Still, it’s not like tradition has no merit, something Hurley knows very well. He’s not the only one. The festival always incorporates plenty of other activities aside from musical performances–the infamous banjo toss in the Gowanus Canal (with a new banjo as the prize), musical workshops, dancing, film screenings etc. One special guest this year is 83-year-old Mattie Jones, a Civil Rights activist from Louisville, Kentucky who advocated for victims of racist policies and practices as the Former Chair and Director of the Kentucky Alliance Against Racial & Political Repression. Jones protested for Civil Rights and marched with Martin Luther King Jr. She will be traveling up to Brooklyn from Kentucky for the festival to sing and teach the protest songs that her cohort used to stay motivated in their activism.
“I grew up in a time where racism was at its peak,” Jones said via phone from Louisville. “But it was the movement from down south with Dr. King and the incident of Rosa Parks which opened my eyes real wide to racism. Because I used to walk past two or three white schools just to get to my school and never thought anything about it. I’d get on the bus and never thought anything about going to the back. This is when it hit my consciousness ‘Hey, I don’t want to raise my children in this kind of situation.’ So I became a part of an organization they called the Black Workers Coalition. Working in that coalition I learned how to file charges of discrimination against employers and factories. I began to attend the movements and the rallies and take part in the marches that were beginning to occur here in Louisville, Kentucky.”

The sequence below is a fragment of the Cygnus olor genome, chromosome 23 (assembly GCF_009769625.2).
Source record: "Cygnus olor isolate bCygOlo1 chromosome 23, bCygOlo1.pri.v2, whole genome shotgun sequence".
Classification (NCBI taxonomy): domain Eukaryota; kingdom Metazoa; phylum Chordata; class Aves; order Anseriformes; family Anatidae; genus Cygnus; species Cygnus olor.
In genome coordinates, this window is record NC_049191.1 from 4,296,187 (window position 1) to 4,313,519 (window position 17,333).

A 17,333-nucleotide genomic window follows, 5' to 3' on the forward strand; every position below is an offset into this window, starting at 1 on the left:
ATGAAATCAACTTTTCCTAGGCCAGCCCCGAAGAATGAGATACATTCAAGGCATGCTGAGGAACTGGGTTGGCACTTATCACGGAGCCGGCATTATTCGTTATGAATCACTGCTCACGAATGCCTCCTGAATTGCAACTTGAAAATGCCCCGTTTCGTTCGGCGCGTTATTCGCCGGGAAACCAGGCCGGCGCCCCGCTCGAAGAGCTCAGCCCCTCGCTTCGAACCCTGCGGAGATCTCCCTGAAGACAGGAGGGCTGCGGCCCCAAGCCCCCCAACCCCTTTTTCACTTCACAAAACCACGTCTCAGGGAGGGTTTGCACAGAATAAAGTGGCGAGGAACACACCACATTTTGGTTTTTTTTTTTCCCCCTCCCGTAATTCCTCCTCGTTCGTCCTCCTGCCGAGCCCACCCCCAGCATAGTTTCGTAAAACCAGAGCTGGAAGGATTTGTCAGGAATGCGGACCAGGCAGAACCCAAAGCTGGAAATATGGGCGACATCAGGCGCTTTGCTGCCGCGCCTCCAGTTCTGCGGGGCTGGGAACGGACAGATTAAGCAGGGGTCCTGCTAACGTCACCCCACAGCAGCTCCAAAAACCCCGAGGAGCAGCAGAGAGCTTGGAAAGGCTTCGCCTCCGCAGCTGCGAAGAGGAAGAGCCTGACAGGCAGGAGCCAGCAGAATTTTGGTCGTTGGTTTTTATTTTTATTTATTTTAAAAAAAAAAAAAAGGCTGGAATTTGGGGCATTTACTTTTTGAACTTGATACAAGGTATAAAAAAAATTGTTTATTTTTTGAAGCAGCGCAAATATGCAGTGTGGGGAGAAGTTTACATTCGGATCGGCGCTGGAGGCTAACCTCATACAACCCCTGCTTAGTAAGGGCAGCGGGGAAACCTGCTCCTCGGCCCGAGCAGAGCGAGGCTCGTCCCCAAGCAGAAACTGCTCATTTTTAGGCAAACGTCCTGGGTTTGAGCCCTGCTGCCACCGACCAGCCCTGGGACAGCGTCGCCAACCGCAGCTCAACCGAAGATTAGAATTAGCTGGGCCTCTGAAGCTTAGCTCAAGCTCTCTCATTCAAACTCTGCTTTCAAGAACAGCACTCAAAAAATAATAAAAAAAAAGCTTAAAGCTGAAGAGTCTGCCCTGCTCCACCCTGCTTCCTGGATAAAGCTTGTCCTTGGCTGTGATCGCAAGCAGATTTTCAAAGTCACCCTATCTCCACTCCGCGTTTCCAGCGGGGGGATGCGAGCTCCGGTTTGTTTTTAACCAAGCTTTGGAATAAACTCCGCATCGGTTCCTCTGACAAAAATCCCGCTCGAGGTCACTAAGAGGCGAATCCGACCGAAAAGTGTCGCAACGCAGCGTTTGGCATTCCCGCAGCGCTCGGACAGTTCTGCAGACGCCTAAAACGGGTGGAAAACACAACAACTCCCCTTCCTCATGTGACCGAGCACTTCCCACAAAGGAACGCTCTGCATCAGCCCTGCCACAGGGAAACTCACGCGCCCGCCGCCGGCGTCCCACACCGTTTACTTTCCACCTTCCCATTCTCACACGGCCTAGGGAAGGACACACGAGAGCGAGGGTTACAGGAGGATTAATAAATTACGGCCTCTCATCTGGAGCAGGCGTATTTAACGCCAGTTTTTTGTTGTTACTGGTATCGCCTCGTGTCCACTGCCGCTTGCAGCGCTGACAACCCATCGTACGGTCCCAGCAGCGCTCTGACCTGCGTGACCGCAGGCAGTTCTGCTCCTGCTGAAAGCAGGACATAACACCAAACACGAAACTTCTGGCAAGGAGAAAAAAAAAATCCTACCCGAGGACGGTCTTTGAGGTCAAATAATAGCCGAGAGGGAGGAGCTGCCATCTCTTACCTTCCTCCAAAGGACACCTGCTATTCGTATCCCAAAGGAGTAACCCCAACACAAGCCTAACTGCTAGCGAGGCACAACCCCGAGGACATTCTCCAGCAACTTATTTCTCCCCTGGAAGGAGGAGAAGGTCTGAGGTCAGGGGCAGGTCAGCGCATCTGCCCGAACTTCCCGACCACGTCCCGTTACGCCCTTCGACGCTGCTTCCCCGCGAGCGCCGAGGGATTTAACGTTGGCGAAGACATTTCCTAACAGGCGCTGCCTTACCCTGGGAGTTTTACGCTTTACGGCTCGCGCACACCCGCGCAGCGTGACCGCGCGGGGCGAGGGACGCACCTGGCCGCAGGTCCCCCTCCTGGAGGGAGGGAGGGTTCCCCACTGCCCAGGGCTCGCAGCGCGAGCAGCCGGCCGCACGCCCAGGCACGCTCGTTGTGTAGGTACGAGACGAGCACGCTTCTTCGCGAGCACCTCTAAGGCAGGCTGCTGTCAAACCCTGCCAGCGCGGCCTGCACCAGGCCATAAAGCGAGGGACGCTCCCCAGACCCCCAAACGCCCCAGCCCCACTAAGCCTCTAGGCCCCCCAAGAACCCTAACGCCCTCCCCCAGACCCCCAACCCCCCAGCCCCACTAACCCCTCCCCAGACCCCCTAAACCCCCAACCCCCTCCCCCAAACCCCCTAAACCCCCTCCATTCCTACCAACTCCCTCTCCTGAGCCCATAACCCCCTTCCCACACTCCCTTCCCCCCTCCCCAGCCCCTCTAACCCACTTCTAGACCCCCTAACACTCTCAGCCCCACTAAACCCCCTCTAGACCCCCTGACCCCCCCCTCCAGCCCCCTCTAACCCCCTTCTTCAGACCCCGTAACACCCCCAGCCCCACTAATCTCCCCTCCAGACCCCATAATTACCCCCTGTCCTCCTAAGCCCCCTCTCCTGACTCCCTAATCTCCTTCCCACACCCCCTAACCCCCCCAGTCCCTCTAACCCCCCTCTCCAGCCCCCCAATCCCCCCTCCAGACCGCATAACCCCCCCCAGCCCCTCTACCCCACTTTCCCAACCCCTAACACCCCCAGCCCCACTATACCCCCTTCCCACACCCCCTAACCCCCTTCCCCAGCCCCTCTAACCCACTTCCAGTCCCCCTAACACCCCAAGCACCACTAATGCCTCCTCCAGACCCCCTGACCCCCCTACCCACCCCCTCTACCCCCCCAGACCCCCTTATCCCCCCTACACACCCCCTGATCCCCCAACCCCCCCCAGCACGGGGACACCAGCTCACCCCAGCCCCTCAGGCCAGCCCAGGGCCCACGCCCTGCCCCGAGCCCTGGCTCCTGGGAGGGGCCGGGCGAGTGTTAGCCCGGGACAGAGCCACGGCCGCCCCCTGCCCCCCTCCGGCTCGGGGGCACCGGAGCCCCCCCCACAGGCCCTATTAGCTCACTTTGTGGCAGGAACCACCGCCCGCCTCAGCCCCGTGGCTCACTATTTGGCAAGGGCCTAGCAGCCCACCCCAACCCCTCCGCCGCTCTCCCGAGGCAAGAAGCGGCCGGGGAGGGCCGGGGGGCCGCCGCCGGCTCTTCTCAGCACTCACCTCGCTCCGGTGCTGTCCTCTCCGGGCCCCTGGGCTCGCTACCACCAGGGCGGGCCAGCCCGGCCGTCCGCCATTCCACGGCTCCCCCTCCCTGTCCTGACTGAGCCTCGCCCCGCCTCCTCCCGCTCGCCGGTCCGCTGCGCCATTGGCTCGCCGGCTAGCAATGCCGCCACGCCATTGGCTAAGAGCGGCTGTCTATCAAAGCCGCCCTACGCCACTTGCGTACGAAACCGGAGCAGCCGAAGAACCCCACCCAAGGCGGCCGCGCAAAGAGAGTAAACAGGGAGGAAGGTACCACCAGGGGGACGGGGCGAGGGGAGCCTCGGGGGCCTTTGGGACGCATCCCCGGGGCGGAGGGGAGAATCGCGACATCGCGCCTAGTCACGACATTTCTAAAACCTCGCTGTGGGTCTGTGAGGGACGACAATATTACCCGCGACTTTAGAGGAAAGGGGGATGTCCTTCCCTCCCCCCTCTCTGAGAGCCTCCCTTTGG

To keep themselves motivated during these rallies and marches, the activists would adapt songs from church to sing while they protested. As a soloist in her church choir, Jones used her musical knowledge to help adapt songs that suited the needs of the protestors.